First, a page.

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World’s largest paper company exiting India by selling arm to SK Bangur Group
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International Paper Co., the world’s biggest producer of pulp and paper, is selling a majority stake in its Indian unit to West Coast Paper Mills Ltd for at least Rs 557 crore ($80 million), bidding adieu to the country eight years after becoming the only top-league paper company ever to enter India.

West Coast Paper, which is part of SK Bangur Group, will pick up a stake of at least 51% in International Paper APPM Ltd (IPAL) from the American parent and depending on the success of the open offer to the public shareholders may buy as much as 60%, as per a regulatory disclosure.

Interestingly, the deal is at a sharp discount to the market price of IPAL. Indeed, the open offer to the public is at a premium to the ruling market price of IPAL and given the strategic deal valuation may see high participation from the public (see our in-depth analysis on the valuation here).

West Coast is buying bulk of the shares held by the American parent at Rs 275 each while it has made the open offer at Rs 450 a share.

The company’s share price has ranged between Rs 315 to Rs 582 a share in the past one year and has been hovering around Rs 400-450 in the last 30 days. It ended at Rs 424.5 a share on BSE in a weak Mumbai market on Friday.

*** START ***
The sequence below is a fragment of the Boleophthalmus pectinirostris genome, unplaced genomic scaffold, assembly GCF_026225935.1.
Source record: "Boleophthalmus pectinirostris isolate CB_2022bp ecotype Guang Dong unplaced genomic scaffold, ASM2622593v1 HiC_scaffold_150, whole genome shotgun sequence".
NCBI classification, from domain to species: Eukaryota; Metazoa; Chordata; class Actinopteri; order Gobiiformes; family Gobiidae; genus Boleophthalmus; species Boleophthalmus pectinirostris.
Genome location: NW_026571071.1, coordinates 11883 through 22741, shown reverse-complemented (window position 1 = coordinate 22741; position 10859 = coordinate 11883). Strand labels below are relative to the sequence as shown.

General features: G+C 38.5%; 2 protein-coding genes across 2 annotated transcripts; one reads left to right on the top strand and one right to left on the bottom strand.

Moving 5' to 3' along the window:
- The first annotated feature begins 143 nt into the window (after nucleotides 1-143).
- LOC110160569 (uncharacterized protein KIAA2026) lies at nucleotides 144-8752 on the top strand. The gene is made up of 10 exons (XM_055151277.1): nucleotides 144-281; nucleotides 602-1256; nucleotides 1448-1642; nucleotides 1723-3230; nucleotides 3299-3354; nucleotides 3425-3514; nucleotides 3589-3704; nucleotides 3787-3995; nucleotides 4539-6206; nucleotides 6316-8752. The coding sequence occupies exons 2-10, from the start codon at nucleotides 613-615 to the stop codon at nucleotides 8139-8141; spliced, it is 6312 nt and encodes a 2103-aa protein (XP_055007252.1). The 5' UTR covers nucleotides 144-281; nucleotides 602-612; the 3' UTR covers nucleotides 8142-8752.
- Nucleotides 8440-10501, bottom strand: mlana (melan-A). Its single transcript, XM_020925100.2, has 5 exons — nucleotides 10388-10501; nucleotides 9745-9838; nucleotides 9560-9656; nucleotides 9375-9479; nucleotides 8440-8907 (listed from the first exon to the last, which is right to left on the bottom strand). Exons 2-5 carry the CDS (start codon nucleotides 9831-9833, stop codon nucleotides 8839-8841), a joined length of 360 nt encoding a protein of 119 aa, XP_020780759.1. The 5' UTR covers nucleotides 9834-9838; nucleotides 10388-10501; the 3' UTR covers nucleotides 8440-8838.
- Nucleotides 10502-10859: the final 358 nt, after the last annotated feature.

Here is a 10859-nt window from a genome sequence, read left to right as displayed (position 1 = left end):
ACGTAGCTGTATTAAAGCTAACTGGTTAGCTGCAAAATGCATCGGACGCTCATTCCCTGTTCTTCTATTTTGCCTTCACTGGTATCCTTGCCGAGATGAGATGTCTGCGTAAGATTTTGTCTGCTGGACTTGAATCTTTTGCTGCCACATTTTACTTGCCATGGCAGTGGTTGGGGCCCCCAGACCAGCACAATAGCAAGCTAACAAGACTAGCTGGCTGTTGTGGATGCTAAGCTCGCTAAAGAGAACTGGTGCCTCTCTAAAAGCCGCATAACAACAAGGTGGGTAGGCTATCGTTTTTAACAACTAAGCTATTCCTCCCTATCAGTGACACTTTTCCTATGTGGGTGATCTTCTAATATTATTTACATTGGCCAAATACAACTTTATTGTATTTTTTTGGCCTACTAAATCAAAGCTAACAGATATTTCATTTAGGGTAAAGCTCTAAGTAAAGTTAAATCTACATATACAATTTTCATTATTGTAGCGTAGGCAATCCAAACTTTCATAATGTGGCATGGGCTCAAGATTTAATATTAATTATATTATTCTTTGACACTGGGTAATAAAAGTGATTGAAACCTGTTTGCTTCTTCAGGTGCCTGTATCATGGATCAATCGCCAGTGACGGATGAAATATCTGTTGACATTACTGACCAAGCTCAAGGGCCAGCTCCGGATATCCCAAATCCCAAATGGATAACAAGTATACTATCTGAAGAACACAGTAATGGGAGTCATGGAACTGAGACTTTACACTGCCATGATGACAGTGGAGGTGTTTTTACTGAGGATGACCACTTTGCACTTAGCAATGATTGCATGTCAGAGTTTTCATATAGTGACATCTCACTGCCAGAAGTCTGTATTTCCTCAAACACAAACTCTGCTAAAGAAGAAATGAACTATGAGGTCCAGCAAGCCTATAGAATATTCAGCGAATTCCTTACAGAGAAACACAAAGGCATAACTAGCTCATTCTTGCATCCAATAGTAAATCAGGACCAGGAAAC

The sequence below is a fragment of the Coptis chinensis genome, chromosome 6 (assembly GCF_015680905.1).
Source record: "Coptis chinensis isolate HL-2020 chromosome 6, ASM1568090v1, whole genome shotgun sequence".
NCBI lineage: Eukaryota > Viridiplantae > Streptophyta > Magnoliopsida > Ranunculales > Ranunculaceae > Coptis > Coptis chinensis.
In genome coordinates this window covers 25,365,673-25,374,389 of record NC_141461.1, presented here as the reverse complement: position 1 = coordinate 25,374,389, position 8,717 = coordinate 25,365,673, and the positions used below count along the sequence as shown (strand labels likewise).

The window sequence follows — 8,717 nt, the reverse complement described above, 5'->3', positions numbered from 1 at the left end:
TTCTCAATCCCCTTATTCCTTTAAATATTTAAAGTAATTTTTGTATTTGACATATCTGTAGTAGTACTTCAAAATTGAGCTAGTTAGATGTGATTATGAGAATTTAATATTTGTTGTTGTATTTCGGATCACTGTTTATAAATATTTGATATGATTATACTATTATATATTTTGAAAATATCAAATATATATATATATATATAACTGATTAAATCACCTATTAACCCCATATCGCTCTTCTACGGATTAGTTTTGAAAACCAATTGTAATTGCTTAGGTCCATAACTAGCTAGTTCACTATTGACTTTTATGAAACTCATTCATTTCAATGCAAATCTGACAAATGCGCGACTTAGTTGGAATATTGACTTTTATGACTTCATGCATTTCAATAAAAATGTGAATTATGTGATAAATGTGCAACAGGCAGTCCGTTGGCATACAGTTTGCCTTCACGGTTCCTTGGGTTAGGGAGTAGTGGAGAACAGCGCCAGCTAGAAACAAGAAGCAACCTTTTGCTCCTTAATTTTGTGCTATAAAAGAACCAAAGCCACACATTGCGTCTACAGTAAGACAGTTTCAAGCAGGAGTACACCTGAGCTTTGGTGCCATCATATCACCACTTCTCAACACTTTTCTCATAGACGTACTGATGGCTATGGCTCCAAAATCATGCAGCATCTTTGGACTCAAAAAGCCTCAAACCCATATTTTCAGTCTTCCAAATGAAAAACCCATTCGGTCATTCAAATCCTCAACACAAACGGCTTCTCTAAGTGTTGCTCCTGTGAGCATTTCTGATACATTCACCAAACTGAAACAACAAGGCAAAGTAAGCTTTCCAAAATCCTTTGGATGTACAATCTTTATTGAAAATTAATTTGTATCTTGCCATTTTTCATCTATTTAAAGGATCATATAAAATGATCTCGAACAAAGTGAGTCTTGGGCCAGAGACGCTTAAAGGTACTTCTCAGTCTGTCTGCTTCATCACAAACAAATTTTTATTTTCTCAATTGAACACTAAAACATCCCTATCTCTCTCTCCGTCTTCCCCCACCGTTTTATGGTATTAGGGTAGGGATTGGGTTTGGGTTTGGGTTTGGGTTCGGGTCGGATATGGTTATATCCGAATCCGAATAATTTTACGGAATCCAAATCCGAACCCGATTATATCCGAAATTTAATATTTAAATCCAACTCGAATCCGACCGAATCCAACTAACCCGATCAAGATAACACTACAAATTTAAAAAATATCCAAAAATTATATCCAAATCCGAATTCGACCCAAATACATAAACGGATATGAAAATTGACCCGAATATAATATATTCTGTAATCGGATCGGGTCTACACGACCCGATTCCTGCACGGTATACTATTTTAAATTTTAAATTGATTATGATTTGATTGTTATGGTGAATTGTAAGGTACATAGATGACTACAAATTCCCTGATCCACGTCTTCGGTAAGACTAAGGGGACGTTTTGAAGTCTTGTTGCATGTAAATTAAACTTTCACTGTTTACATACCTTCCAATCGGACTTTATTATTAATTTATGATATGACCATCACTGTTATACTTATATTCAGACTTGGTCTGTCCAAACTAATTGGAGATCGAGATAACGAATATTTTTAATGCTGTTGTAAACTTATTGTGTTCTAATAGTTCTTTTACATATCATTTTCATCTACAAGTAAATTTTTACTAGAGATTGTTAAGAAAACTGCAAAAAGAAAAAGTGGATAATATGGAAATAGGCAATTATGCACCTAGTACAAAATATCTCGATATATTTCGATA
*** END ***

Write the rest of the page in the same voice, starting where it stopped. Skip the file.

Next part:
West Coast could end up shelling as much as Rs 448 crore to buy up to 25% owned by the public.

Since promoters can have a maximum of a 75% stake in public companies, if the open offer is fully successful, West Coast may move to merge IPAL with itself or delist the company to comply with listing norms.

In 2011, the NYSE-listed International Paper had acquired IPAL from its promoter LN Bangur Group—which operates independently of SK Bangur group—for approximately Rs 1,900 crore ($388 million then) in the first big-ticket inbound deal by a large paper company. The domestic paper industry has largely stayed the preserve of local companies with some large firms like Ballarpur Industries Ltd (BILT) sinking over the years because of financial troubles.

This means, International Paper Co will take a big write-down on what it paid to get access to the world’s second fastest growing major economy. Indian paper industry is small even compared to regional markets in Asia.

International Paper had acquired what was then the fifth-largest paper company in the country under Andhra Pradesh Paper Mills in 2011.

This deal had come just 10 years after Sinar Mas, an indirect subsidiary of Asia Pulp and Paper Co. Ltd and the only large international company to have a significant presence in India, was acquired by Ballarpur in one of the rare deals of the time when most Indian firms were selling out to MNCs. Although some other large international paper firms have a presence in the country, it is mostly limited to being sales outposts for imported products.

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